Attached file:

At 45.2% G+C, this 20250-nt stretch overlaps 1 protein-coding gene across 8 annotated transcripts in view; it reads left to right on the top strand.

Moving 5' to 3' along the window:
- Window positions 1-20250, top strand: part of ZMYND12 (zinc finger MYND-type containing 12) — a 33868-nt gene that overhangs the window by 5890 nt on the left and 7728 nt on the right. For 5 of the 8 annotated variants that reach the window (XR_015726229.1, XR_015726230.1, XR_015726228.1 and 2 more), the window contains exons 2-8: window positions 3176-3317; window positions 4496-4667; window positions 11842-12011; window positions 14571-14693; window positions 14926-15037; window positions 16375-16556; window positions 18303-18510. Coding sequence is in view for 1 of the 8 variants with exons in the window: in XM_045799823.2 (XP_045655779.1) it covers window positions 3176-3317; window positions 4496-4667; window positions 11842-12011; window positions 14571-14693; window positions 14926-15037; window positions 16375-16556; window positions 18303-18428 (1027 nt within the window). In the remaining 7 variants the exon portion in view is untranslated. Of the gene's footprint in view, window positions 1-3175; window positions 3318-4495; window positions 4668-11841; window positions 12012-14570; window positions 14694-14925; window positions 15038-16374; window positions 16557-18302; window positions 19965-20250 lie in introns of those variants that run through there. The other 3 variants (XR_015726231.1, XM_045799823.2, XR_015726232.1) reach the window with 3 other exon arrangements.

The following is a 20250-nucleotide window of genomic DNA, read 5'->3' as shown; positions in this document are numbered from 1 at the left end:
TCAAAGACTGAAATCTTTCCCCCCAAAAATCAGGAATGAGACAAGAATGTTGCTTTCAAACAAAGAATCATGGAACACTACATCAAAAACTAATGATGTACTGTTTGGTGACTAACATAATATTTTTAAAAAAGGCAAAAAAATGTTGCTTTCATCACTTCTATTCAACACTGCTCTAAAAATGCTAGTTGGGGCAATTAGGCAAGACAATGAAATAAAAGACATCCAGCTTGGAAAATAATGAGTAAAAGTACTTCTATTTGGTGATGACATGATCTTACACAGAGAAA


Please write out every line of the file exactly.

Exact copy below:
At 45.2% G+C, this 20250-nt stretch overlaps 1 protein-coding gene across 8 annotated transcripts in view; it reads left to right on the top strand.

Moving 5' to 3' along the window:
- Window positions 1-20250, top strand: part of ZMYND12 (zinc finger MYND-type containing 12) — a 33868-nt gene that overhangs the window by 5890 nt on the left and 7728 nt on the right. For 5 of the 8 annotated variants that reach the window (XR_015726229.1, XR_015726230.1, XR_015726228.1 and 2 more), the window contains exons 2-8: window positions 3176-3317; window positions 4496-4667; window positions 11842-12011; window positions 14571-14693; window positions 14926-15037; window positions 16375-16556; window positions 18303-18510. Coding sequence is in view for 1 of the 8 variants with exons in the window: in XM_045799823.2 (XP_045655779.1) it covers window positions 3176-3317; window positions 4496-4667; window positions 11842-12011; window positions 14571-14693; window positions 14926-15037; window positions 16375-16556; window positions 18303-18428 (1027 nt within the window). In the remaining 7 variants the exon portion in view is untranslated. Of the gene's footprint in view, window positions 1-3175; window positions 3318-4495; window positions 4668-11841; window positions 12012-14570; window positions 14694-14925; window positions 15038-16374; window positions 16557-18302; window positions 19965-20250 lie in introns of those variants that run through there. The other 3 variants (XR_015726231.1, XM_045799823.2, XR_015726232.1) reach the window with 3 other exon arrangements.

The following is a 20250-nucleotide window of genomic DNA, read 5'->3' as shown; positions in this document are numbered from 1 at the left end:
TCAAAGACTGAAATCTTTCCCCCCAAAAATCAGGAATGAGACAAGAATGTTGCTTTCAAACAAAGAATCATGGAACACTACATCAAAAACTAATGATGTACTGTTTGGTGACTAACATAATATTTTTAAAAAAGGCAAAAAAATGTTGCTTTCATCACTTCTATTCAACACTGCTCTAAAAATGCTAGTTGGGGCAATTAGGCAAGACAATGAAATAAAAGACATCCAGCTTGGAAAATAATGAGTAAAAGTACTTCTATTTGGTGATGACATGATCTTACACAGAGAAA